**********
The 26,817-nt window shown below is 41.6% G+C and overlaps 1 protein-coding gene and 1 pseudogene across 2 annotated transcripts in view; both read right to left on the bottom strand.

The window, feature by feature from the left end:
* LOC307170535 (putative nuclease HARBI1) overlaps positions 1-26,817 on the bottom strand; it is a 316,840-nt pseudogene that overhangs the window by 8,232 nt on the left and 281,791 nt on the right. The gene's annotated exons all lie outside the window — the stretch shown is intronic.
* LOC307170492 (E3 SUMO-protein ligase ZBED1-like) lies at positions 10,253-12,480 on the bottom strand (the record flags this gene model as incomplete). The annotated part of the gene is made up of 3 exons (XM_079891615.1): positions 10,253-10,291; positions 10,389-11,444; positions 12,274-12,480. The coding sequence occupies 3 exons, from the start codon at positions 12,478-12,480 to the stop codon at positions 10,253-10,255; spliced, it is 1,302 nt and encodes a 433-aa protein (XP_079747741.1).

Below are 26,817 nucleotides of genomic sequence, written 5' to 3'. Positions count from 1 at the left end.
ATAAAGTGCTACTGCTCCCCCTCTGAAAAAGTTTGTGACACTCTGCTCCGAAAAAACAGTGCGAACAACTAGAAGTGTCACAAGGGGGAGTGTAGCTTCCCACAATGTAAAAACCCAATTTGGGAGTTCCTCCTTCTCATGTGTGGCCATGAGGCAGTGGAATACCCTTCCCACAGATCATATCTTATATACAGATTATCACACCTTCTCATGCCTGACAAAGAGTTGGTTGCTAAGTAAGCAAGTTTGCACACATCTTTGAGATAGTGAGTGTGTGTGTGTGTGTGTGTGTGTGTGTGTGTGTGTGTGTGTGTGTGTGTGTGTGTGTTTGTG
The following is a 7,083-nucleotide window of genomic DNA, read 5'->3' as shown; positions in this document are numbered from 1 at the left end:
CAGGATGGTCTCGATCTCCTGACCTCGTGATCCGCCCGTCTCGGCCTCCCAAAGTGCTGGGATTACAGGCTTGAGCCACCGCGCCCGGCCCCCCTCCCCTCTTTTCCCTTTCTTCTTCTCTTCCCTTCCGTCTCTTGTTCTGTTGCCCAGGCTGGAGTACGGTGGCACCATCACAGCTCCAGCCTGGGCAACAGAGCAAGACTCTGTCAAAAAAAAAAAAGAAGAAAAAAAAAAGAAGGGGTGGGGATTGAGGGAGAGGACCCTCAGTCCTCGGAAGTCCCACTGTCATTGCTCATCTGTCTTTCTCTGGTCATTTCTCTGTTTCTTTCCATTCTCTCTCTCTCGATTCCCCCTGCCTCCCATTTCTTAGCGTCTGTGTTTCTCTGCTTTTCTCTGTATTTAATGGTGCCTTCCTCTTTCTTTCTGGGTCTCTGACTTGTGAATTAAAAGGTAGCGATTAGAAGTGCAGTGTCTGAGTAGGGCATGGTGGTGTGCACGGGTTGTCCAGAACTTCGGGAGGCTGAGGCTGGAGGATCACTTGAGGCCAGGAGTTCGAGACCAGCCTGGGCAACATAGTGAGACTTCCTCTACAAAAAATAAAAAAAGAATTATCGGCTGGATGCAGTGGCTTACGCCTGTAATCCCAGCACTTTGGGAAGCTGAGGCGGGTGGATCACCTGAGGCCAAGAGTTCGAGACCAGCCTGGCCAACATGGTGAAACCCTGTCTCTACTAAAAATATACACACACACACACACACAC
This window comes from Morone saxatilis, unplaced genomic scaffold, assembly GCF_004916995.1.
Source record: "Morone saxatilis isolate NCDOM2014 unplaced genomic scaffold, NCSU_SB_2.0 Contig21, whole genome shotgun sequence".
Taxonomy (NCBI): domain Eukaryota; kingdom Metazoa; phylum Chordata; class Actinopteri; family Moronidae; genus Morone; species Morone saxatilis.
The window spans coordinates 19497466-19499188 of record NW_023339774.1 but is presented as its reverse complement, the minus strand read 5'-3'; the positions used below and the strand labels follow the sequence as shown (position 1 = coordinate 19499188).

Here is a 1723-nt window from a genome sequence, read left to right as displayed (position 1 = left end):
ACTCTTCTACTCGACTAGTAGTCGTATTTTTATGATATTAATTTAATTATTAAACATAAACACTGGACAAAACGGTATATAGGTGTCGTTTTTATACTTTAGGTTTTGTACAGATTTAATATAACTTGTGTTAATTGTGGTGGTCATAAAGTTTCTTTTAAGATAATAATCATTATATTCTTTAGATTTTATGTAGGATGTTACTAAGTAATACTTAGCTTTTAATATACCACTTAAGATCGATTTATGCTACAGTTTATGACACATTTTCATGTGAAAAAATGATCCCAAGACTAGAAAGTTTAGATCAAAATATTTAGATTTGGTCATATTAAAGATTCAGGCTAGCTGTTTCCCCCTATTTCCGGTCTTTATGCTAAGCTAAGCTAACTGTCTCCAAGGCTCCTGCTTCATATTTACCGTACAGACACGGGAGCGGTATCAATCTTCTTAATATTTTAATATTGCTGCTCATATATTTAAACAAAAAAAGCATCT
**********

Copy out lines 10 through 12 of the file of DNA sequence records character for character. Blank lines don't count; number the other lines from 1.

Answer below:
Source record: "Morone saxatilis isolate NCDOM2014 unplaced genomic scaffold, NCSU_SB_2.0 Contig21, whole genome shotgun sequence".
Taxonomy (NCBI): domain Eukaryota; kingdom Metazoa; phylum Chordata; class Actinopteri; family Moronidae; genus Morone; species Morone saxatilis.
The window spans coordinates 19497466-19499188 of record NW_023339774.1 but is presented as its reverse complement, the minus strand read 5'-3'; the positions used below and the strand labels follow the sequence as shown (position 1 = coordinate 19499188).